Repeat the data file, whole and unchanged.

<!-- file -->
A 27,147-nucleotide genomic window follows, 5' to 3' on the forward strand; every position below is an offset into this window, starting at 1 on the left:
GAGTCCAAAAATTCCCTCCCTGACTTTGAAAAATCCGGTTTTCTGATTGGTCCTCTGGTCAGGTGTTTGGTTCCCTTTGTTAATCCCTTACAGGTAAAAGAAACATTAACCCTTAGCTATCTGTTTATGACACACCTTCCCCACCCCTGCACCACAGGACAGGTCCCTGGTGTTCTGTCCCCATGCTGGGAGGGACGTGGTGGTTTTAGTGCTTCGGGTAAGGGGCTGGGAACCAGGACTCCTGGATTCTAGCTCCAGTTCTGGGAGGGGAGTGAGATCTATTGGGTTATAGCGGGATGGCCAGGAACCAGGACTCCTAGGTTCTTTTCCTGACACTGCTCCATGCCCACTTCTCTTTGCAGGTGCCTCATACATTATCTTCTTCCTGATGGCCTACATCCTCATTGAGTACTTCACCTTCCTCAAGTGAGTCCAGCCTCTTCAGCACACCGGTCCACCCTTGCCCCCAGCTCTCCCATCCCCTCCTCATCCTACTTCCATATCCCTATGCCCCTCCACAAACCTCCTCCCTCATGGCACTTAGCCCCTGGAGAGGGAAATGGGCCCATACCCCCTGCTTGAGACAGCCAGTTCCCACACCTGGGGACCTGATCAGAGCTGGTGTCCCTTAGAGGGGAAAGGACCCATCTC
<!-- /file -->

A 27,147-nucleotide genomic window follows, 5' to 3' on the forward strand; every position below is an offset into this window, starting at 1 on the left:
GAGTCCAAAAATTCCCTCCCTGACTTTGAAAAATCCGGTTTTCTGATTGGTCCTCTGGTCAGGTGTTTGGTTCCCTTTGTTAATCCCTTACAGGTAAAAGAAACATTAACCCTTAGCTATCTGTTTATGACACACCTTCCCCACCCCTGCACCACAGGACAGGTCCCTGGTGTTCTGTCCCCATGCTGGGAGGGACGTGGTGGTTTTAGTGCTTCGGGTAAGGGGCTGGGAACCAGGACTCCTGGATTCTAGCTCCAGTTCTGGGAGGGGAGTGAGATCTATTGGGTTATAGCGGGATGGCCAGGAACCAGGACTCCTAGGTTCTTTTCCTGACACTGCTCCATGCCCACTTCTCTTTGCAGGTGCCTCATACATTATCTTCTTCCTGATGGCCTACATCCTCATTGAGTACTTCACCTTCCTCAAGTGAGTCCAGCCTCTTCAGCACACCGGTCCACCCTTGCCCCCAGCTCTCCCATCCCCTCCTCATCCTACTTCCATATCCCTATGCCCCTCCACAAACCTCCTCCCTCATGGCACTTAGCCCCTGGAGAGGGAAATGGGCCCATACCCCCTGCTTGAGACAGCCAGTTCCCACACCTGGGGACCTGATCAGAGCTGGTGTCCCTTAGAGGGGAAAGGACCCATCTC